A fine New York Times dispatch casts the restoration of an old Cairo synagogue and even older Jewish religious school as a symbol of the tension between Egypt’s political peace with Israel and its population’s deep-seated antipathy toward the Jewish state. Egypt spent nearly $2 million on the shul, only to mute awareness of the fact, and only to bar the news media from the re-opening. Weird.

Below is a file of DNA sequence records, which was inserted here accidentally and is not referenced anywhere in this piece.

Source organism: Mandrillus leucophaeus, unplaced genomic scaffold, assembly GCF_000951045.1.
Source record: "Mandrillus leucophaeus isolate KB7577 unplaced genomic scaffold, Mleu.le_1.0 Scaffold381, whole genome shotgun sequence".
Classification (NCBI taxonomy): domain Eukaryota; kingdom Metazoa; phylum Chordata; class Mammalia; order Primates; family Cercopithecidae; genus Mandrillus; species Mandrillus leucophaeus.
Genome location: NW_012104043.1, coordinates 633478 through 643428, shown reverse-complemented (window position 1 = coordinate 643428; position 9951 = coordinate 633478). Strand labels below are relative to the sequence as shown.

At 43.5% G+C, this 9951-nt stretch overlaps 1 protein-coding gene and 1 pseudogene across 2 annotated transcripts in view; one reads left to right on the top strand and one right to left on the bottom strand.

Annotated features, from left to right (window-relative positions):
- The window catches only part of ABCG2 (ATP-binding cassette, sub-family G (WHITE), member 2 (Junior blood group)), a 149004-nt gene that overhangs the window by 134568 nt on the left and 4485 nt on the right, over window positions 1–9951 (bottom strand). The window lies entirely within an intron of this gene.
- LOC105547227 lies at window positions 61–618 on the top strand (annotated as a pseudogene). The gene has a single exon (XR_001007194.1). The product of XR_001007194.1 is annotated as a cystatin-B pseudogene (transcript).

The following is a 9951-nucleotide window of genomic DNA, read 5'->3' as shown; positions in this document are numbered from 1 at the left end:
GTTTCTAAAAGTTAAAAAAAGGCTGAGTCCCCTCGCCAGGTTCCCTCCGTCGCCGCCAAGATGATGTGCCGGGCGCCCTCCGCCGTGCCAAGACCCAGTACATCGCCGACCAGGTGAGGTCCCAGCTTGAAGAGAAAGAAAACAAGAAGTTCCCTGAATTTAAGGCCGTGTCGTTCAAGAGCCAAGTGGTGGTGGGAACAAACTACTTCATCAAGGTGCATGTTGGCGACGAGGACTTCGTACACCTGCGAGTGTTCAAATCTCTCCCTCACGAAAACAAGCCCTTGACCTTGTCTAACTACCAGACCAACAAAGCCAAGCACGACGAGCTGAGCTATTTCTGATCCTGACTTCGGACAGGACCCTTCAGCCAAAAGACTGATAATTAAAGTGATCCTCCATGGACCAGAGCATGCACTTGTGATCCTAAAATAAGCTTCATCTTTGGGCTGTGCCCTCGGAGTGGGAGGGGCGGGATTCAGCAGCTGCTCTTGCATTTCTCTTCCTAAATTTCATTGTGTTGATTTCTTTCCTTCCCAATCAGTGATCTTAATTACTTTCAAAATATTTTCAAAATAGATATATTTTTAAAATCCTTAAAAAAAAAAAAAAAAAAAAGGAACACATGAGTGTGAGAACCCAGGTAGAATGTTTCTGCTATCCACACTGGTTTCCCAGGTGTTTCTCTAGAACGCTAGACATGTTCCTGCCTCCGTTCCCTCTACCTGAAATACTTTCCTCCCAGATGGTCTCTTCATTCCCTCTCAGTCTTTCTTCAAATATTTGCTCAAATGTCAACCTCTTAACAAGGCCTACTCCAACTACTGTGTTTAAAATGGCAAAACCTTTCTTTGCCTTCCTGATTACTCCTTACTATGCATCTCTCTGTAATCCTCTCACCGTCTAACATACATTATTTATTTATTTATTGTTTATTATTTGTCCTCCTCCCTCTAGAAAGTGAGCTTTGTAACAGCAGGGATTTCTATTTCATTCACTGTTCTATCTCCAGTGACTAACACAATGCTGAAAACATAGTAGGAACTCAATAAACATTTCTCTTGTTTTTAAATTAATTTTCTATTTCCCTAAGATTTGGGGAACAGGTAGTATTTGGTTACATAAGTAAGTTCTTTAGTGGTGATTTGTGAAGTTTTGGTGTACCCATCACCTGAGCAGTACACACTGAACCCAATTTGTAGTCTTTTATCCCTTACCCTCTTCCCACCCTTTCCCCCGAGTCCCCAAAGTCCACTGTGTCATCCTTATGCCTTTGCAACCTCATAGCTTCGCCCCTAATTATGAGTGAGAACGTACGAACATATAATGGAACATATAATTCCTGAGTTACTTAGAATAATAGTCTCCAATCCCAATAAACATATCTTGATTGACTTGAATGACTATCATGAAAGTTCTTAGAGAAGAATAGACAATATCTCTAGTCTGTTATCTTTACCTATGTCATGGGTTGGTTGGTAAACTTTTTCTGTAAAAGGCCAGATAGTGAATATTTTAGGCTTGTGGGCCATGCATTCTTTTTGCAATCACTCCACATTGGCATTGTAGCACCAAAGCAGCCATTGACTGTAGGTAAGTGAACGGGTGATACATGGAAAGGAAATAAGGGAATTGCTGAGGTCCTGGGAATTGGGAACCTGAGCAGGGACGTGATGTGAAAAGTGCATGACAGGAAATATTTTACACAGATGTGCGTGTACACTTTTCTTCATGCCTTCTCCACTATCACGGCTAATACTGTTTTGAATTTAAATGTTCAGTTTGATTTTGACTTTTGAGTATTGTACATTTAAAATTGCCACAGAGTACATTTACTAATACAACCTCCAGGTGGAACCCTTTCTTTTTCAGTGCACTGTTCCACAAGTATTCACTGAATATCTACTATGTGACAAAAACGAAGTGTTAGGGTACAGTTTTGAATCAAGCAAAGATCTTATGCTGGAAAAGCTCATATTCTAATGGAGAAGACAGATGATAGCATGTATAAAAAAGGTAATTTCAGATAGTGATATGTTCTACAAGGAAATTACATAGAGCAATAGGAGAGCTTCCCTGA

But what’s really cool is just what the school was: It’s where Maimonides, the Rambam, worked! The synagogue was built in the 19th century in honor of the Rambam; the religious school is where he worked in the 1100s. I asked Sherwin Nuland, author of Nextbook Press’s Maimonides, for his thoughts. “For centuries after the death of Maimonides,” Nuland told me, “it was common for sick Jews to spend the night in this synagogue, in the hope that the great Rambam would heal them.” And they can again. If they’ve heard about it.